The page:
Story at a glance
- Periodic cicadas — insects with black bodies, orange wings, red eyes and a familiar loud buzz — lay eggs inside the twigs of trees and shrubs that later hatch and drop to the ground.
- Billions are expected to emerge this year between mid-May and late June to mate.
- Researchers believe cicadas have been carrying out their 17-year, underground cycle for millions of years as a way to avoid predators.
Billions of cicadas that have spent close to two decades underground are expected to remerge this spring and summer across large swaths of the eastern United States and Midwest.
Periodic cicadas — insects with black bodies, orange wings, red eyes and a familiar loud buzz — lay eggs inside the twigs of trees and shrubs that later hatch and drop to the ground. The tiny nymphs then burrow into the soil and suck fluid out of the roots of plants for the next 13 to 17 years as they develop.
After 17 years underground, the insects emerge from the ground as adults en masse to mate and lay eggs for about five to six weeks. The swarms of male cicadas fill the air with their distinct hum that can reach 100 decibels.
Researchers group the insects by the year they emerge as adults after spending years developing underground. Brood X is the name for the largest and most widespread colony of cicadas in the U.S.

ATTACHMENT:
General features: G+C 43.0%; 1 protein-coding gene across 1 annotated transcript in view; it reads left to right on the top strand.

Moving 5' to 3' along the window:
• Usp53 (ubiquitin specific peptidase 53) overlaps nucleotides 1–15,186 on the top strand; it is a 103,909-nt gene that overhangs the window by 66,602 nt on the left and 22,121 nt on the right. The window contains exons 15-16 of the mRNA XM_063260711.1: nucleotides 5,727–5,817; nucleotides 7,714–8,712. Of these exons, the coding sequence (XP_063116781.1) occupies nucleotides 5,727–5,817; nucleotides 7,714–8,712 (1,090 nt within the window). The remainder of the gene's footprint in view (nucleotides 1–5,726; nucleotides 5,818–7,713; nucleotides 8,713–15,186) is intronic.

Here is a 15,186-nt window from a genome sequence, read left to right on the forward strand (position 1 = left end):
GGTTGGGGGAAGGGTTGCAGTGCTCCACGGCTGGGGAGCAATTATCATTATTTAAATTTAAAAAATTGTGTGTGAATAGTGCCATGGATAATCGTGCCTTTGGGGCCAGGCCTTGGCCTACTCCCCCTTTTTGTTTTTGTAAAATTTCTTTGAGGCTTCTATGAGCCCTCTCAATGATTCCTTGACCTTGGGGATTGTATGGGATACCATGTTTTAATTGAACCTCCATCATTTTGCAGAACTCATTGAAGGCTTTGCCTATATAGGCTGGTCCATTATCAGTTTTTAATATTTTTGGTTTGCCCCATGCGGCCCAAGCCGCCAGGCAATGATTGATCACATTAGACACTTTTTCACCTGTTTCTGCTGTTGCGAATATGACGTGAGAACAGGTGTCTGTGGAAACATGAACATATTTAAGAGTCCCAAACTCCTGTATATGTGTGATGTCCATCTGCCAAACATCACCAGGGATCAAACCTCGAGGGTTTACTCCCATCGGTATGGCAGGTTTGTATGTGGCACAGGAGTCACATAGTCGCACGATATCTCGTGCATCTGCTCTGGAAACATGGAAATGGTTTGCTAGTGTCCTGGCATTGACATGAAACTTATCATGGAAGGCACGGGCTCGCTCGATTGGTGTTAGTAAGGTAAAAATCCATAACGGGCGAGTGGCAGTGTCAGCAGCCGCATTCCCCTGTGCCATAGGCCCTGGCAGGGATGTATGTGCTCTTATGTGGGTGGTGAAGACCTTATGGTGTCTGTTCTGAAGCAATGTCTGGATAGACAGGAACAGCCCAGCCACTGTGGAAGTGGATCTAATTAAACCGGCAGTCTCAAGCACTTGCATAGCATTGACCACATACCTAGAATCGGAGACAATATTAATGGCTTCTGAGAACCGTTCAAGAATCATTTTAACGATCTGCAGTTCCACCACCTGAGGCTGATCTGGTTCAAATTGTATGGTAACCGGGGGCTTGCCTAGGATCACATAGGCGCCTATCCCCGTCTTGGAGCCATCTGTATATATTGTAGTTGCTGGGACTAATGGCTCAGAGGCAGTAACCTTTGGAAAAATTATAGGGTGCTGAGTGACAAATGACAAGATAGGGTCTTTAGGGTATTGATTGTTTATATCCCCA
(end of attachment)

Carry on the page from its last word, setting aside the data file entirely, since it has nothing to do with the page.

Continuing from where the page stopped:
Brood X last emerged in 2004, so the insects are expected to once again resurface this year between mid-May and late June once the ground hits about 64 degrees Fahrenheit. The insects are expected to emerge in 15 states: Delaware, Georgia, Illinois, Indiana, Kentucky, Maryland, Michigan, North Carolina, New Jersey, New York, Ohio, Pennsylvania, Tennessee, Virginia, West Virginia and Washington, D.C., USA Today reports.
“Cicadas do not bite and are harmless to humans and property — other than being a nuisance. They may amass in millions in parks, woods, neighborhoods and can seemingly be everywhere. When they are this abundant, they fly, land and crawl everywhere, including occasionally landing humans,” Gary Parsons, an entomologist at Michigan State University, explained last year.
Researchers believe cicadas have been carrying out their 17-year underground cycle for millions of years as a way to avoid predators.
“By emerging in the millions all at once, they are too numerous for any predators that do eat them from ever wiping them out. There are so many of them that lots of them will always survive,” Parsons explained.
After mating and laying eggs, the brood will die off and the cicadas that hatch in 2021 will drop to the ground and burrow into the earth and develop for 17 years before emerging to breed in 2038.
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